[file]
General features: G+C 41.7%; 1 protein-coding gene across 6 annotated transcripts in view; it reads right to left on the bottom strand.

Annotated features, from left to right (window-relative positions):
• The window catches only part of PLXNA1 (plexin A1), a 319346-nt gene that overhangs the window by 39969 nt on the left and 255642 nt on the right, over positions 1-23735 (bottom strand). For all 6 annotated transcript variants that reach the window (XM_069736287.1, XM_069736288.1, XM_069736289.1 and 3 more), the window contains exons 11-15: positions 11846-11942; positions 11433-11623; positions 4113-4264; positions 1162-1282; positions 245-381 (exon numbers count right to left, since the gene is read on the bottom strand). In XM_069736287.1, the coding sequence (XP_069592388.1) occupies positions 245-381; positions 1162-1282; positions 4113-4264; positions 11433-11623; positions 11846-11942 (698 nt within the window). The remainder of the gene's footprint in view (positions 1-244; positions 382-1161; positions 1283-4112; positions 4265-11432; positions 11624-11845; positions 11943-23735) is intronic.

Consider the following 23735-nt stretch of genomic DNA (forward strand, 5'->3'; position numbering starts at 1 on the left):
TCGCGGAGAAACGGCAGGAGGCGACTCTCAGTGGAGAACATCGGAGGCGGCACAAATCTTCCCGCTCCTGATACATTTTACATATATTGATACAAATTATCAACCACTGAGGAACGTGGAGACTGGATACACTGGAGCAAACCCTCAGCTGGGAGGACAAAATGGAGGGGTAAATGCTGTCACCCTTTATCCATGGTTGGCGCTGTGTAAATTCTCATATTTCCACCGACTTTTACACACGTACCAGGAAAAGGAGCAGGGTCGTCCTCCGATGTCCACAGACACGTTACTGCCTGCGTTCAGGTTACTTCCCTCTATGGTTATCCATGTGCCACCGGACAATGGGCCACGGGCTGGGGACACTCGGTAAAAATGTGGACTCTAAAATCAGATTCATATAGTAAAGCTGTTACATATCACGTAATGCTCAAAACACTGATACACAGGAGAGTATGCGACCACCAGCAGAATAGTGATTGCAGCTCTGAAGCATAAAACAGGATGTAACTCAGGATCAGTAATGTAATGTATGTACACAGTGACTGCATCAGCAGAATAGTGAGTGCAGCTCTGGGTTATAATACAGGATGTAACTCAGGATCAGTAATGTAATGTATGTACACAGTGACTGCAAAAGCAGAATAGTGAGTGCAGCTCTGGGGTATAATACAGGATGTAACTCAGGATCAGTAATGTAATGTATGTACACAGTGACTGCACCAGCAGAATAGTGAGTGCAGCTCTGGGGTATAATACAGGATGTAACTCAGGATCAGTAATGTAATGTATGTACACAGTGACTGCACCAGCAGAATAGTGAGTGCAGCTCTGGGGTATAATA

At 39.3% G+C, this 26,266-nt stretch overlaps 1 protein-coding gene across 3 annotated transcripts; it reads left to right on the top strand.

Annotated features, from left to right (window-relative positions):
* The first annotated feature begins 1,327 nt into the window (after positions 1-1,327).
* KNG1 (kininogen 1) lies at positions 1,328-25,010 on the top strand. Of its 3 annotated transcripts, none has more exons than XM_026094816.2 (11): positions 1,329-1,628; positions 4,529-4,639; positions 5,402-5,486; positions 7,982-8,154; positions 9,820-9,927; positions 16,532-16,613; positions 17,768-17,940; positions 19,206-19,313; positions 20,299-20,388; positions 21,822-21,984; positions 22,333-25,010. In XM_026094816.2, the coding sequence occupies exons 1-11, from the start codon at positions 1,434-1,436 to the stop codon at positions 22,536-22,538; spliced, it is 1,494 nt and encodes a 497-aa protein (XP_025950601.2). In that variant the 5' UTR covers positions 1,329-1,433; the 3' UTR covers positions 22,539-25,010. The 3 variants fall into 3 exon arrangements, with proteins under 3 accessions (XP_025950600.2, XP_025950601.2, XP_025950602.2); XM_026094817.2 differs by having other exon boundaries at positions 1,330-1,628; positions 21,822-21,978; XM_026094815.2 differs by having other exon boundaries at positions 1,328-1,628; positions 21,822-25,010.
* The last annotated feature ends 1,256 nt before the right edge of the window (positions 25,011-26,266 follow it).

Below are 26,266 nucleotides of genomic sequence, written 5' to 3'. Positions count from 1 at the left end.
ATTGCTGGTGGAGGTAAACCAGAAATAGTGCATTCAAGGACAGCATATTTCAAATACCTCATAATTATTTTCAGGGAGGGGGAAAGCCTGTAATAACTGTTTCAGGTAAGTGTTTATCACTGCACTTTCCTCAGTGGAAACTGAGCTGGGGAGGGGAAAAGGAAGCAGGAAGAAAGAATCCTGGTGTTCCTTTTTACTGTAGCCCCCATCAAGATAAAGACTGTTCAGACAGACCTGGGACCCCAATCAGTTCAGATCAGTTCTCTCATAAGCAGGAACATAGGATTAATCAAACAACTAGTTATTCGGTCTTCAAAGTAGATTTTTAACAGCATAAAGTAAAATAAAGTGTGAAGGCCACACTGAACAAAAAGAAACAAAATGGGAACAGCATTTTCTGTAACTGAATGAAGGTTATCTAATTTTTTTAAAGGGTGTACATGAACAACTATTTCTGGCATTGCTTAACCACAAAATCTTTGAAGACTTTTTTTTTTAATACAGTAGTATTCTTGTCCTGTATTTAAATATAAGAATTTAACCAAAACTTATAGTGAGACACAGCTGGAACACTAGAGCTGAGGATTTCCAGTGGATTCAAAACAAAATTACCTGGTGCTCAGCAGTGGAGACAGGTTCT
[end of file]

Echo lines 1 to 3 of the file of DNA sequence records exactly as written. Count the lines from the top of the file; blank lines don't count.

General features: G+C 41.7%; 1 protein-coding gene across 6 annotated transcripts in view; it reads right to left on the bottom strand.

Annotated features, from left to right (window-relative positions):
• The window catches only part of PLXNA1 (plexin A1), a 319346-nt gene that overhangs the window by 39969 nt on the left and 255642 nt on the right, over positions 1-23735 (bottom strand). For all 6 annotated transcript variants that reach the window (XM_069736287.1, XM_069736288.1, XM_069736289.1 and 3 more), the window contains exons 11-15: positions 11846-11942; positions 11433-11623; positions 4113-4264; positions 1162-1282; positions 245-381 (exon numbers count right to left, since the gene is read on the bottom strand). In XM_069736287.1, the coding sequence (XP_069592388.1) occupies positions 245-381; positions 1162-1282; positions 4113-4264; positions 11433-11623; positions 11846-11942 (698 nt within the window). The remainder of the gene's footprint in view (positions 1-244; positions 382-1161; positions 1283-4112; positions 4265-11432; positions 11624-11845; positions 11943-23735) is intronic.